To assess the proportion of genetic variance that can be captured by SNPs, we modeled the cultivar effect (V_{k}) using assumptions of the GBLUP model^{11}. Thus, \({\boldsymbol{V}} = \left\{ {V_k} \right\}\sim N\left( {{\mathbf{0}},{\boldsymbol{G}}\sigma _V^2} \right)\), where G is an (SNPderived) additive relationship matrix, and \(\sigma _V^2\) is a genomic variance. Likewise, we used an “EBLUP” model to introduce the effects of the ECs; thus \({\boldsymbol{w}} = \{ {w_{ijk}} \}\sim N\left( {{\mathbf{0}},{\mathbf{\Omega}}\sigma _{EC}^2} \right)\) where w is a vector of yearlocationcultivar effects and Ω is an environmental similarity matrix derived from the ECs (see “Methods” for more details). Therefore, the GW model specifies
In the GW model, the genomic term (V_{k}) captured ~83% of the variance of the genotypes (0.158/0.191); however, the ECs captured ~44% of the betweentrial variance [0.892/(0.289 + 0.780 + 0.944)]. We conclude that there was almost no “missing heritability”^{12} and that there was a sizable (~56%) “missing environmentability”. The latest could be attributed to deficiencies in the ECs (e.g., lack of data on soil fertility) and to limitations in the model used to link ECs with grain yield (e.g., absence of nonlinear effects or interactions between ECs).
Next, we added interactions between SNPs and ECs to the GW model (GWG×W). With the number of SNPs and ECs involved in this study, modeling all possible pairwise SNPbyEC interactions is computationally very challenging. However, SNPbyEC interactions can be modeled (implicitly) using a Gaussian random effect with a covariance structure which is the Hadamard product (i.e., cell by cell) of the genomic (G) and environmental (Ω) covariance structures^{4}. Thus, to introduce SNPbyEC interactions we used the following model
where μ, V_{k}, and w_{ijk} are as in Eq. (2), and VW_{ijk} is a Gaussian random effect representing SNPbyEC interactions that has a zero mean and (co)variance function proportional to the product of the genomic (G_{ii′}) and environmental \(({\Omega} _{ijk,i\prime j\prime k\prime })\) similarity between entries, \({\mathrm{Cov}}\left( {VW_{ijk},VW_{i\prime j\prime k\prime }} \right) \propto G_{ii\prime}\,{\mathrm{{\Omega} }}_{ijk,i\prime j\prime k\prime }\) (see “Methods” for further details).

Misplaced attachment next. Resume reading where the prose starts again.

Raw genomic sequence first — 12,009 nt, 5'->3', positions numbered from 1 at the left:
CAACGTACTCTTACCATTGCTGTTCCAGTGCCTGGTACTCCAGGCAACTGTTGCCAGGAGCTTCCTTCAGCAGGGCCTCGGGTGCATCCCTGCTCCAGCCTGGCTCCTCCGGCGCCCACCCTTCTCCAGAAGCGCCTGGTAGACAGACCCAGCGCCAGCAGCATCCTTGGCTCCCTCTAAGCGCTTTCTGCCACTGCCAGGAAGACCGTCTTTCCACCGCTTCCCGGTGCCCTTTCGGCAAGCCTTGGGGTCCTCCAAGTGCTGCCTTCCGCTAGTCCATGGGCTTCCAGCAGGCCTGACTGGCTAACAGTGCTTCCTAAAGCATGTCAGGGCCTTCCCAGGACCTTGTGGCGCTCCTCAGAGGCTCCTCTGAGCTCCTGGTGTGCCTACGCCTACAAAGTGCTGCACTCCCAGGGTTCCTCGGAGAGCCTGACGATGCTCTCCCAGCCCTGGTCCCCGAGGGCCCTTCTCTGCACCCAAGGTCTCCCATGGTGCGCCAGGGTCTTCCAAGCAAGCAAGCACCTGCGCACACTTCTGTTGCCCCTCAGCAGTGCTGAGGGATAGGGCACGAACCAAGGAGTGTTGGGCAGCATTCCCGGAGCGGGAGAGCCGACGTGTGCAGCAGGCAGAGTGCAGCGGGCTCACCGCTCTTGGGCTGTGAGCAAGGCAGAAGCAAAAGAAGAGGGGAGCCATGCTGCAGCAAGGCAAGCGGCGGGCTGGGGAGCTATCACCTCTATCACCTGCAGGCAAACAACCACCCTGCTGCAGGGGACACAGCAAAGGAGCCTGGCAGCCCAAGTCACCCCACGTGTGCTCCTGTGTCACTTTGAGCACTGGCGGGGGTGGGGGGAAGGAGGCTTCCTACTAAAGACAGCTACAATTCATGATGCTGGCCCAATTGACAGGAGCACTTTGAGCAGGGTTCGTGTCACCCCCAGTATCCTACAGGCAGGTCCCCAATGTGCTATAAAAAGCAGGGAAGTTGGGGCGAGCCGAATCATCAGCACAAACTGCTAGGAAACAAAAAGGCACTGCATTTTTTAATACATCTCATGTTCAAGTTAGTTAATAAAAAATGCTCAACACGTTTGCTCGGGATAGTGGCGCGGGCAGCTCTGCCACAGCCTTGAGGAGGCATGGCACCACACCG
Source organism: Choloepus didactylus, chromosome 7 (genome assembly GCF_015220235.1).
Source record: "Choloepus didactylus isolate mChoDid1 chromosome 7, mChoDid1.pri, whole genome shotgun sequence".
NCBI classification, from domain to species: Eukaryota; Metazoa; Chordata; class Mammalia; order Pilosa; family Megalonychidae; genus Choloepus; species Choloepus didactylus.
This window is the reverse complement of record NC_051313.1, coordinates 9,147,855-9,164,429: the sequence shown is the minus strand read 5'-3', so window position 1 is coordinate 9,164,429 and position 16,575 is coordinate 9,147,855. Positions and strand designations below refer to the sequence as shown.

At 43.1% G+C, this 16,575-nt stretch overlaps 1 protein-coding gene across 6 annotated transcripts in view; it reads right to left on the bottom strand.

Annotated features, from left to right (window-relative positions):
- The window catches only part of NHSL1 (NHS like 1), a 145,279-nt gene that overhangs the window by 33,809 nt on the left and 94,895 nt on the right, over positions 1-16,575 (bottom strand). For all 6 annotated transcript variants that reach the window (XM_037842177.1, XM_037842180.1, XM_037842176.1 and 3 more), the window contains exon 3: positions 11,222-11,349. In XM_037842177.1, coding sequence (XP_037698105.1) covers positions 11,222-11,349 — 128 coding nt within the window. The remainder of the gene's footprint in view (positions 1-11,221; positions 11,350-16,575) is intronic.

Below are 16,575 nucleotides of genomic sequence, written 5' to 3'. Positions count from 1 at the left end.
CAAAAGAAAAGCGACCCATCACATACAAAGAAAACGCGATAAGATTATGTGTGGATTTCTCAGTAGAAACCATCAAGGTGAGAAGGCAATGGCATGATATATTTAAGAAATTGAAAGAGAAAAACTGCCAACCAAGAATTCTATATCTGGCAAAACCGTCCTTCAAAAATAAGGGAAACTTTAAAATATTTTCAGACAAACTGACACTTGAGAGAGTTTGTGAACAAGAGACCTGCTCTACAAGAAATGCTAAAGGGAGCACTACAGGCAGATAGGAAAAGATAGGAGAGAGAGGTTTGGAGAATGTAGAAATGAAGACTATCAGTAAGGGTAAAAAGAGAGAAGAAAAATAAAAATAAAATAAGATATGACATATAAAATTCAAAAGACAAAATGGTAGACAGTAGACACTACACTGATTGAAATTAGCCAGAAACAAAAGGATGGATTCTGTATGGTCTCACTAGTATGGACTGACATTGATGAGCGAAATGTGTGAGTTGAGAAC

In the GWG×W model, the regression on SNPs captured ~83% of the variance associated with genotypes (0.16/0.191), while the ECs captured ~42% of trial variance [0.863/(0.289 + 0.780 + 0.944)]. Relative to the additive effects of model GW, adding the interactions between SNPs and ECs led to a reduction in the error variance of about ~5% (0.074/1.300). However, the error variance of the GWG×W model was substantially larger than the error variance of our baseline model, reflecting that even after including SNPbyEC interactions, the model did not fully capture environmental effects.
Therefore, we then combined the trial information (year, location, and yearbylocation) with SNPs and ECs. We did this without including SNPbyEC interactions (model TGW = trials, genotypes and ECs, Eq. (4) in “Methods”) and including those interactions (TGWG×W, see Eq. (5) in “Methods”). The full model (TGWG×W) captured the same amount of variance as the baseline model, with (almost) all of the genetic variance being captured by SNPs and a sizable fraction of the environmental variance captured by ECs.
Models achieved moderately high prediction accuracy
We used 10fold crossvalidation (CV), with trials (i.e., entire yearlocation combinations) assigned to folds, to assess each of the models’ ability to predict grain yield in yearlocations not used to train the model. For each fold, we fitted models using data from the remaining ninefold and used the fitted model to predict yield in the trials assigned to the leftout fold. This was repeated 10 times, and each time onefold was left aside for testing. The assignment of yearlocations to folds poses a prediction problem similar to the one faced when one uses data from some yearlocations to predict the performance of genotypes in other yearlocations. We chose this approach because it represents the prediction problem that one faces when simulating genotypes’ performance in future years at locations present in the network of trials.
Figure 3 shows the average withintrial correlation between realized yield and CV predictions (letters indicate groups that are significantly different according to a paired ttest). The full model (TGWG×W) achieved the highest withintrial correlation between predicted and realized yield (0.58, Fig. 3). The CVcorrelations we obtained with our full model were slightly higher than the ones previously reported for wheat using a similar CV scheme^{4,13,14}.